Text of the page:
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I was wondering whether it is possible to prove $\{a^p \mid p \in \text{Prime} \}$ is a non-regular language without using the pumping lemma. I'm having trouble choosing an alphabet that completes the proof using Myhill-Nerode and figuring out other methods to use generally.

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Let $L=\{a^p \mid p \in \text{Prime} \}$.

Let $m,n\in\Bbb N$, $m<n$. Let $s$ be the smallest prime number that is bigger than $(3n)! + 3n$.

  • $a^na^{s-n}=a^s\in L$.
  • $a^ma^{s-n}=a^{s-(n-m)}$. Note that $(3n)! + 2n < s - (n-m) < s $.

    • Any number between $(3n)! + 2n $ and $(3n)!+ 3n$ inclusive is not a prime number.
    • Any number between $(3n)!+3n$ and $s$ exclusive is not a prime number.

    So $s-(n-m)$ is not prime, i.e., $a^ma^{s-n}\not\in L$.

The above shows that $a^m$ and $a^n$ represent different Myhill-Nerode equivalence classes. That means each word represents a distinct Myhill-Nerode equivalence class. Since there are infinitely many of them, $L$ cannot be regular.

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Consider a DFA which has a unary input alphabet. Every state has exactly one successor state. Without restriction of generality, the trace of an input long enough will be $q_0 q_1 \dotsm q_k q_i$, where $q_0, q_1, \dotsc, q_k$ are all distinct states and $i \in \{ 0, \dotsc, k\}$. Hence, $q_i \dotsm q_k q_i$ is a cycle.

If the DFA's language is infinite, there must be an accepting state $q_j$ with $j \in \{ i, \dotsc, k \}$. Note we may assume $j > 1$ since otherwise we immediately obtain $\varepsilon$ or $a$ is in the DFA's language (and neither have prime length). But then $a^{j + m(k - i + 1)}$ is accepted for all $m \in \mathbb{N}_0$. Since $j + j(k - i + 1) > j$ is not prime, the DFA's language contains strings with composite length (unless it is finite).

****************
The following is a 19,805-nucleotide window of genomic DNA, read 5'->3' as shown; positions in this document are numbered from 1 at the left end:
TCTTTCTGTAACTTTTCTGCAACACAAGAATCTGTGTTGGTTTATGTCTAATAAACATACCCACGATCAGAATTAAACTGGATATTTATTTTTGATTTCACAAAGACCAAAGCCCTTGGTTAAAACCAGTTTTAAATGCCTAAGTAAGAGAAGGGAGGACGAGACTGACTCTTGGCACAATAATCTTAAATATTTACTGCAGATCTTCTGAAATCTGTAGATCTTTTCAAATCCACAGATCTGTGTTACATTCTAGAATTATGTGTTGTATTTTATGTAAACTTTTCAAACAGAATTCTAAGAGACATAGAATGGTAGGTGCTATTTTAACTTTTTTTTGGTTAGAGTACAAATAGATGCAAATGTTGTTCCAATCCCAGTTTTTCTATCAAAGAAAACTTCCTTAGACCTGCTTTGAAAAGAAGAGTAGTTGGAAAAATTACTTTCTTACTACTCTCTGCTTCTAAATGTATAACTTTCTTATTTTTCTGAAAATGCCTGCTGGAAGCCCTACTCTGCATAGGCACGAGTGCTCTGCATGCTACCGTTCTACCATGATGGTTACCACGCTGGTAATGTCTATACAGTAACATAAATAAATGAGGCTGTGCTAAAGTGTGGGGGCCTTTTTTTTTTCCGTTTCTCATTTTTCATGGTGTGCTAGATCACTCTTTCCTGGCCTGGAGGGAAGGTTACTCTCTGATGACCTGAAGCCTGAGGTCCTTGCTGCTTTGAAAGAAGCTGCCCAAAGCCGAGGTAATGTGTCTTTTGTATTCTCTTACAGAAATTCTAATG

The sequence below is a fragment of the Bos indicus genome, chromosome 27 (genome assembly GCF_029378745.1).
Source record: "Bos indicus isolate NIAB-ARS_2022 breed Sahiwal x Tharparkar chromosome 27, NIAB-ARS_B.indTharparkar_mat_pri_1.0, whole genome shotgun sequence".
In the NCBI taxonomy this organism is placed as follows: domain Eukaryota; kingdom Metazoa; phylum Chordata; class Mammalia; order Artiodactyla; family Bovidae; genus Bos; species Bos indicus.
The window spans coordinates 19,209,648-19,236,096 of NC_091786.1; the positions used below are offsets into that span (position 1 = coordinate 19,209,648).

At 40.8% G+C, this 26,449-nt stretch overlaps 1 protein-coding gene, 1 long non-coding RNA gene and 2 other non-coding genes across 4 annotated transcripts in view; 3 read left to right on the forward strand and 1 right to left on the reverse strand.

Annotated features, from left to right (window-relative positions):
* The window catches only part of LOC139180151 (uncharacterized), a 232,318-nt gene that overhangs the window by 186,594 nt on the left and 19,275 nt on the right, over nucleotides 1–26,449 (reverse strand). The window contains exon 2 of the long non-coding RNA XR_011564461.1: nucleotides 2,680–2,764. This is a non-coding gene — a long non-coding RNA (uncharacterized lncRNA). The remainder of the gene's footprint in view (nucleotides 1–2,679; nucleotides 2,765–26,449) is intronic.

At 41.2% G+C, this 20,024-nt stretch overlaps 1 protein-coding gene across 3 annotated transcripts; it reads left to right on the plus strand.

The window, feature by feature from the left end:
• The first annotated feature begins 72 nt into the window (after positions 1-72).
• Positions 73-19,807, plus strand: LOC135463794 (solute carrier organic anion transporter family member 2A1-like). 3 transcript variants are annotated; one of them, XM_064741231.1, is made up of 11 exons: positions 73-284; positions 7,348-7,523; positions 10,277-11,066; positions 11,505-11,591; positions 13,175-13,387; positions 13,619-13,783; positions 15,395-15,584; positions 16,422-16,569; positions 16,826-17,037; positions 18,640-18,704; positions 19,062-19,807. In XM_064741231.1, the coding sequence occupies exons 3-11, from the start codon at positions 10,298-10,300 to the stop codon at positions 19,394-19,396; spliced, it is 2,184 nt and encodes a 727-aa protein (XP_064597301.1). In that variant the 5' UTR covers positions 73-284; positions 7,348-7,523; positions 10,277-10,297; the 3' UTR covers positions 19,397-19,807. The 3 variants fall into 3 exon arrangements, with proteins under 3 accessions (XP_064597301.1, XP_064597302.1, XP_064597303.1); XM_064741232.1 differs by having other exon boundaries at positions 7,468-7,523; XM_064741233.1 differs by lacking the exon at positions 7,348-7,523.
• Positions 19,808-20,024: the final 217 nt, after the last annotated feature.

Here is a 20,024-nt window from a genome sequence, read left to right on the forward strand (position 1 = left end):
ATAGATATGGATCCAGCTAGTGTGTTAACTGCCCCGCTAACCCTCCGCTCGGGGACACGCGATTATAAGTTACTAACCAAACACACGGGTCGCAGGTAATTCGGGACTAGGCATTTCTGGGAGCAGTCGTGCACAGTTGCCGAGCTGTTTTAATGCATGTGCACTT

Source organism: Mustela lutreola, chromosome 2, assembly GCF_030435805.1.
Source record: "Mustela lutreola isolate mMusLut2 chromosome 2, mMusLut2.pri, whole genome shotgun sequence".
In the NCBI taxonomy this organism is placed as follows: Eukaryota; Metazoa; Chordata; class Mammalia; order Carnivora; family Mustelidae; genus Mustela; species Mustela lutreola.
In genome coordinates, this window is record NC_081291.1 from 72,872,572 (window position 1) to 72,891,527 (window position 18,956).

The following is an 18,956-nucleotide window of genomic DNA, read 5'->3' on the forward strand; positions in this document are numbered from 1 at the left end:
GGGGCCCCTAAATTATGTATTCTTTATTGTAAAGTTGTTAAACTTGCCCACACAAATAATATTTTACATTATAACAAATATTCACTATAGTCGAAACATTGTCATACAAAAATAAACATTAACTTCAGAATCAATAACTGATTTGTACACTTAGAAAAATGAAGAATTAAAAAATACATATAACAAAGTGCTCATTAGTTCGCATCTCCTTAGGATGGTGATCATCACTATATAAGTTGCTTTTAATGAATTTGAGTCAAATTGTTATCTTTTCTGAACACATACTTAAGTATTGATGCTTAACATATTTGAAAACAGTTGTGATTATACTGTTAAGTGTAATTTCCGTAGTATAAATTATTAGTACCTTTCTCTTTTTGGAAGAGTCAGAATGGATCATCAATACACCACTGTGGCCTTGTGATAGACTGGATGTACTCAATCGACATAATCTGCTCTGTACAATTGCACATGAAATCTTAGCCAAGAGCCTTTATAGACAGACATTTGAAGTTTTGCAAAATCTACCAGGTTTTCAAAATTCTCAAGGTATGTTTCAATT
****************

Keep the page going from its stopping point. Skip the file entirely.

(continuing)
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    $\begingroup$ You've basically just proved the pumping lemma for unary alphabets, so I don't think this counts. $\endgroup$ – David Richerby Mar 11 at 17:17
  • $\begingroup$ Well, not really. It might be in the spirit of the pumping lemma (or, rather, of the pumping lemma's proof), but it does not explicitly rely on it. I'll let the OP decide what counts and what doesn't. $\endgroup$ – dkaeae Mar 11 at 19:44
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Parikh's theorem (whose proof in this case is trivial) implies that if your language were regular, then the set of primes would be eventually periodic: there exist $n_0 \geq 0$ and $m \geq 1$ such that for $n \geq n_0$, $n$ is prime iff $n+m$ is prime. In particular, since the set of primes is infinite, it would have positive density. However, it is well-known that the set of primes has vanishing density (this follows from, but is much easier than, the prime number theorem).

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  • $\begingroup$ "Parikh's theorem (whose proof in this case is trivial)". However, that trivial proof is sort of including the proof of the pumping lemma (in this case). So it is dubious this answer counts. $\endgroup$ – Apass.Jack Apr 12 at 3:51
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Another weird way to prove it is using busy beavers and the prime gaps theorem:

  • suppose that you have a $DFA$ $A$ that accepts the primes $\{ a^p\mid p \text{ prime} \}$

  • given a state $q$ of $A$, you can build a Turing machine $M_{\langle A,q \rangle}$ that sequentially simulates $A$ starting from state $q$ on inputs $a^1, a^2, a^3, a^4,...$ until $A$ accepts some $a^k$ (or never halt)

  • let $|M_{\langle q,A \rangle}| = n$ be the size of such Turing machine, and $BB(n)$ the maximum number of steps achievable by a halting Turing machine of size $n$ (uncomputable)

  • by the prime gaps theorem, there exists a prime $p_i$ such that $p_{i+1} - p_i \gg BB(n)$

  • $A$ accepts $a^{p_{i+1}}$, so let $q_i$ be the state of $A$ on input $a^{p_{i+1}}$ after $p_{i}$ steps (i.e. it has scanned the first part $a^{p_i}...$ and the head is at the beginning of the remaining part of the input $...a^{p_{i+1} - p_{i}}$)

  • so there exists $M_{\langle A,q_i\rangle}$ of size $n$ that by construction will run for a number of steps greater than $p_{i+1} - p_i \gg BB(n)$ and halt, contradicting the hypothesis that $BB(n)$ is the maximum number of steps achievable by a halting TM of size $n$

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